Statewide, charter schools receive roughly 25% less funding per student than their traditional district school counterparts. This disparity is more severe in Western New York than anywhere else in the State. In Buffalo for example, charter schools receive roughly 40% less than their traditional district school counterparts. From that already limited funding source, most charter schools, and all Western New York charter schools, have to pay facilities costs, such as rent and utilities.
Charter school students statewide receive $5,232 less than students in traditional district schools. This disparity is much worse in Western New York. In Buffalo for example, charter school students receive $9,811 less than their friends and neighbors in district schools. For the average charter school in Buffalo, which serves roughly 547 students per year, this disparity equates to more than $5.3 million less in per pupil funding each year. That’s millions of dollars’ worth of resources, services, school improvements, and innovations that charter school students are deprived of every year.
Charter School Funding Inequality in New York by City
In addition to receiving less funding overall, most charter schools, and all Western New York Charter schools, have to pay facilities costs to cover expenses like rent and utilities. These costs can range from 12 to 15 percent of the funds provided to a school; funds that would otherwise be used to hire more teachers, buy more books, update computers, and increase resources to admit and serve more students.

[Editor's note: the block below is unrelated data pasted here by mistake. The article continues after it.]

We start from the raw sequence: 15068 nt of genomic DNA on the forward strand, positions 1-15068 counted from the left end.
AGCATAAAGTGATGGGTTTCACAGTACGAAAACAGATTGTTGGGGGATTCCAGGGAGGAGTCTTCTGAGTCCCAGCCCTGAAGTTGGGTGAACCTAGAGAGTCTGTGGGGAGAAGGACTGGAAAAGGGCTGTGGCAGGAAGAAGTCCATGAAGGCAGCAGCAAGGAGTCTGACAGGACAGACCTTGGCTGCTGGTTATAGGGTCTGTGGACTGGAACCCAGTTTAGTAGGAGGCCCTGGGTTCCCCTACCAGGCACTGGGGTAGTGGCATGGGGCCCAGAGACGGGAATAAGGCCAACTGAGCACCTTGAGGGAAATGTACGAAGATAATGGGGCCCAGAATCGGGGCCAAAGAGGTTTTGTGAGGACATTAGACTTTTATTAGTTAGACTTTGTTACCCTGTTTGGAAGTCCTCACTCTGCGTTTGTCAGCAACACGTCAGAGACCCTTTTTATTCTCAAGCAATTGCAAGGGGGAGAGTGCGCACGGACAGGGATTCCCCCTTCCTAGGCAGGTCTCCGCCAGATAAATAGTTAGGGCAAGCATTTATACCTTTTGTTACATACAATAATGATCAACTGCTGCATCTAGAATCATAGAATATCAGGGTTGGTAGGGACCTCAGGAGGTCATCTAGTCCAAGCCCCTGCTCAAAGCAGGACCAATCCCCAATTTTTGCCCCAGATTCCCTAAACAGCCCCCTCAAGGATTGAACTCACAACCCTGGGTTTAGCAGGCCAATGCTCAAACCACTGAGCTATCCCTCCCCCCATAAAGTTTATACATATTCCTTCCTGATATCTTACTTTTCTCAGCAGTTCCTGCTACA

For Western New York in particular, when taking into account the money that charter schools are forced to spend on facilities, charter schools are left with about 50% of the money spent on traditional district school students to put towards actually educating their students.
As public school students, attending public schools, charter school students are entitled to the same funding and support as their public school counterparts. The State’s decision not to provide charter schools with facilities funding, and decision to fund charter school students in a manner that results in these students receiving as little as half the support that traditional public school students receive, serves no purpose but to limit the ability of charter schools to provide students with the high quality educational opportunities that these children deserve and these schools were designed to offer.
This lawsuit asks the Courts to declare that the funding formula denies charter children equal treatment under the law, fails the “sound basic education” test and is discriminatory because of its disproportionate impact on minority students.